But it is very probable that he was the Richard Davy, priest, who was a vicar choral at Exeter Cathedral between 1497 and 1506.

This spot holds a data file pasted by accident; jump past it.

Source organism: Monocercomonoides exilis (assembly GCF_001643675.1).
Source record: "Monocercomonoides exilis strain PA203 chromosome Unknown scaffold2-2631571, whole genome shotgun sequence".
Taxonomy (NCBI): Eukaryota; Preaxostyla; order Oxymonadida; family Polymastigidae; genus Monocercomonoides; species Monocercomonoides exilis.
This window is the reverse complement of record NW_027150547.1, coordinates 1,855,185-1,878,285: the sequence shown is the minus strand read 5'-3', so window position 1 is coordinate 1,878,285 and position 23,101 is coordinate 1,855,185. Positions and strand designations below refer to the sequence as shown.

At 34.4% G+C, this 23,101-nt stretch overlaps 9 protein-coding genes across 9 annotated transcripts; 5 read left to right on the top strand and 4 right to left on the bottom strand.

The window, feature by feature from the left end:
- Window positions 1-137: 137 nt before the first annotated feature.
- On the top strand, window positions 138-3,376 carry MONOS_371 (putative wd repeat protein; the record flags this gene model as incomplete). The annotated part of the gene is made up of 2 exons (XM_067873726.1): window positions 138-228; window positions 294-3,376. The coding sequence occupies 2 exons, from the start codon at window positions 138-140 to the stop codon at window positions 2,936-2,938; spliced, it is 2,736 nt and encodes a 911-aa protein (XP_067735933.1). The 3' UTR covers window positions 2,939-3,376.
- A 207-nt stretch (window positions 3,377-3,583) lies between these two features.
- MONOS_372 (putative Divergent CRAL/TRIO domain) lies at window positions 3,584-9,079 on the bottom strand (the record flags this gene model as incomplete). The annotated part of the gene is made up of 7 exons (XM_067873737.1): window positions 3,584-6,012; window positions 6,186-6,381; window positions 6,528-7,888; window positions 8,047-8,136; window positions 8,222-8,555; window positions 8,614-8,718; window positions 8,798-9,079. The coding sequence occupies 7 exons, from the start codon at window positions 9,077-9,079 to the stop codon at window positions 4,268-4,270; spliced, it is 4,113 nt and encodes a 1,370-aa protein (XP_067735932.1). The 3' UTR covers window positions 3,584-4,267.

Davy is third among the Eton choirbook composers in size of contribution, and probably in excellence of achievement as well. His work shows somewhat less diversity than Browne's or Lambe's, with its preference for the long antiphon in five parts for men and boys, and it has less 'depth'. Instead there is a certain facility which makes quite credible the Eton scribe's note that O Domine coeli terraeque creator(Davy's second longest piece at 260-odd bars) was written in one day ('hanc antiphonam composuit Ricardus Davy uno die Collegio Magdalenae Oxoniis'). Short passages of very rapid soloistic display are more prominent than in Browne's music or in Lambe's. At the same time there is an avoidance of the most complex rhythms which, despite a somewhat more limited use of imitation, puts Davy's music a little closer to that of the early sixteenth century than Browne's is.